I think President Obama will need to have control of both the House and Senate (as he did in the first 2 years with Pelosi and Reid) to just do what he wants. The 2010 results would have to be completely reversed to conclude a mandate - IMO.

 Quote by Angry Citizen Y'know, I hate it when people try to pull a fast one on someone like me. This is not the least bit true, and I have documentation to prove it. Medicare and Medicaid account for about 36% of all health dollars spent in the US, and given that they service the most needy people (poor and unhealthy people, and old/disabled people), this number is a great example of how socialized programs work better.
I'd say it's an example of how unworkable they are, because their costs have been increasing exponentially. At some point, rationing is going to be implemented into Medicare (beyond what it already is) because the government won't be able to handle the very high costs. The UK, Norway, Canada, and Sweden all have both had to deal with rationing due to excessive healthcare costs in their single-payer systems (LINK), with Sweden partially privatizing theirs.

 Quote by Angry Citizen Despite the wide gaps, higher spending on health care does not necessarily prolong lives. In 2000, theUnited States spent more on health care than any other country in the world: an average of $4,500 per person. Switzerland was second highest, at$3,300 or 71% of the US.
Switzerland has one of the best healthcare systems in the world, so I don't know if spending a lot of money on healthcare is a bad sign. The U.S. spends more per capita on public education than most everyone as well, and that is a socialist system, so I doubt nationalizing the healthcare system would make things become cheaper.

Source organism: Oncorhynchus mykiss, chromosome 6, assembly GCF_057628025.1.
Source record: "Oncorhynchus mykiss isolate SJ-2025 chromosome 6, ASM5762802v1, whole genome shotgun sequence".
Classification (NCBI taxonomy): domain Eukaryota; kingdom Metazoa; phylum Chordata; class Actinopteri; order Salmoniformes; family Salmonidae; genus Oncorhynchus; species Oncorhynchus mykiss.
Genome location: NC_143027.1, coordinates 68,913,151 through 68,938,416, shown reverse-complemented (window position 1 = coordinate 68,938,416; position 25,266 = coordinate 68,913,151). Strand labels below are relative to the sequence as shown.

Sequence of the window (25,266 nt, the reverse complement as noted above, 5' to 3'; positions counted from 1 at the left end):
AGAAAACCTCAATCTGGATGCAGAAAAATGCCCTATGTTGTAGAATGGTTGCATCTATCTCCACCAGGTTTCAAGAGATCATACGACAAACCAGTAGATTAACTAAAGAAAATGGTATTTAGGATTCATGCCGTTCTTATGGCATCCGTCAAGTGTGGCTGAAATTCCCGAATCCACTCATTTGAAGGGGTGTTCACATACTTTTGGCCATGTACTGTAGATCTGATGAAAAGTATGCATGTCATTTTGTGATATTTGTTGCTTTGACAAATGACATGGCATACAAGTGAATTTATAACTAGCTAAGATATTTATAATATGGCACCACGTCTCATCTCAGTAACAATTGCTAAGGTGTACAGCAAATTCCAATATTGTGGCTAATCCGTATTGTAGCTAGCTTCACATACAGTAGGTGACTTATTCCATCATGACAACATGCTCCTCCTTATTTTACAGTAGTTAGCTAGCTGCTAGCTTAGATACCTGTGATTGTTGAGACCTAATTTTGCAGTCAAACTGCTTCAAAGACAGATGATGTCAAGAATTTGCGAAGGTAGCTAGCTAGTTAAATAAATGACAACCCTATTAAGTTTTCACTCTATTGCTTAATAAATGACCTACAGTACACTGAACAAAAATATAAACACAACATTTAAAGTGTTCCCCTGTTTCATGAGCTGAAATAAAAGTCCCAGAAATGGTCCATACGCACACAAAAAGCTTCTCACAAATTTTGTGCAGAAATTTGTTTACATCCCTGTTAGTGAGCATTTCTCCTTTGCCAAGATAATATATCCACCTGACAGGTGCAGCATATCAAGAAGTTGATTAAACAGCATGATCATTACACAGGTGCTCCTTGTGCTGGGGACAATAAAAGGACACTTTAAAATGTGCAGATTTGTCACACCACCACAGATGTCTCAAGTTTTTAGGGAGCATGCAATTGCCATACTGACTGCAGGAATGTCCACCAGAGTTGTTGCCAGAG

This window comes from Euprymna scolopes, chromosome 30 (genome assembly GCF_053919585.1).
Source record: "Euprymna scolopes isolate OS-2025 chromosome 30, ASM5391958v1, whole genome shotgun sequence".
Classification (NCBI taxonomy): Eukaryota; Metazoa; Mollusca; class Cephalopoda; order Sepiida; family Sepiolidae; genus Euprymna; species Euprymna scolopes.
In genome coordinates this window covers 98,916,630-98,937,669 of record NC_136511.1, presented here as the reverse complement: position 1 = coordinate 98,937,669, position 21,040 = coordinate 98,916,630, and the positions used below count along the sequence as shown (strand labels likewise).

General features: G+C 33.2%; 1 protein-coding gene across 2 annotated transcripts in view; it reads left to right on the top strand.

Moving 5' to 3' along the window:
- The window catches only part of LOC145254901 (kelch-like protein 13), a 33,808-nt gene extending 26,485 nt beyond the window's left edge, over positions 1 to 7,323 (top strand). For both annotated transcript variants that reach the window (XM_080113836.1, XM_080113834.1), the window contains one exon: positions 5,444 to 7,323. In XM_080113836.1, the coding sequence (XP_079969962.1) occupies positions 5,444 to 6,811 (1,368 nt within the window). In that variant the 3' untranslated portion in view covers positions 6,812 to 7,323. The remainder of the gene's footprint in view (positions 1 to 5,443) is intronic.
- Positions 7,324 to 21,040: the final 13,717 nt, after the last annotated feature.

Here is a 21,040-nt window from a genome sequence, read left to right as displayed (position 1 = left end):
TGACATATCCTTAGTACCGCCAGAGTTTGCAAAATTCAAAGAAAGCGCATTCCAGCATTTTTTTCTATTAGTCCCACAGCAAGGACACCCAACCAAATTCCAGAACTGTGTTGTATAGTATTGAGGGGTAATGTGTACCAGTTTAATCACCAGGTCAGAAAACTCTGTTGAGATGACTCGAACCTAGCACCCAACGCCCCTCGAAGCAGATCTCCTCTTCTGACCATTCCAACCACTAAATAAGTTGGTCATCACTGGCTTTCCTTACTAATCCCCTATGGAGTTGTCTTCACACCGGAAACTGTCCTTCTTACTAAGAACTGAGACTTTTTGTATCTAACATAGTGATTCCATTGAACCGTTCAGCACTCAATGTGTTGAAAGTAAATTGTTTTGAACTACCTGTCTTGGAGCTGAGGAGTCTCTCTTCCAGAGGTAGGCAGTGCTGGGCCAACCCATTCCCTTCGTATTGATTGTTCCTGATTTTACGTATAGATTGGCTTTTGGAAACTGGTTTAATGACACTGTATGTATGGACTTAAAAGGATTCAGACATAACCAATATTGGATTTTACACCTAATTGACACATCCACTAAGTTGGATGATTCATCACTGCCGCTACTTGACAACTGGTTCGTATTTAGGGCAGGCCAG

Nevertheless, average US life expectancy ranks 27th in the world, at 77 years. Many countries achieve higher life expectancy rates with significantly lower spending. The chart below shows the top 30 countries in the world ranked by life expectancy. The red line indicates per-capita health expenditure (right axis), and shows that many countries outperform the US with approximately half the spending.
That's because the life expectancy calculation doesn't correct for car accidents and homicides. A LOT of Americans die each year from car accidents and homicides. If you remove those two variables from the life expectancy calculation, you get a much better result. Two economists in 2006, Robert L. Ohsfeldt and John E. Schneider, performed a study in which they did just this and found that when corrected, the U.S. life expectancy jumps to number one. Their method has been criticized, and the authors said that they aren't sure of the exact numbers, but that they wanted to point out how the statistic can jump around depending on how it is calculated (and if one is going to use life expectancy as a way to compare the quality of healthcare systems, things like car accidents and murders need to be accounted for in computing it): LINK1 LINK2

The U.S. also ranks very high in cancer survival rates, whereas the UK lags behind the advanced countries in this (LINK). Other countries such as Norway and Sweden rank fairly well in cancer survival rates, so I mean while not always meaning bad treatment, socialized medicine doesn't guarantee great quality treatment nor does a more privatized system like the U.S. has mean lack of it.

 Quote by CAC1001 I'd say it's an example of how unworkable they are, because their costs have been increasing exponentially. At some point, rationing is going to be implemented into Medicare (beyond what it already is) because the government won't be able to handle the very high costs. The UK, Norway, Canada, and Sweden all have both had to deal with rationing due to excessive healthcare costs in their single-payer systems (LINK), with Sweden partially privatizing theirs.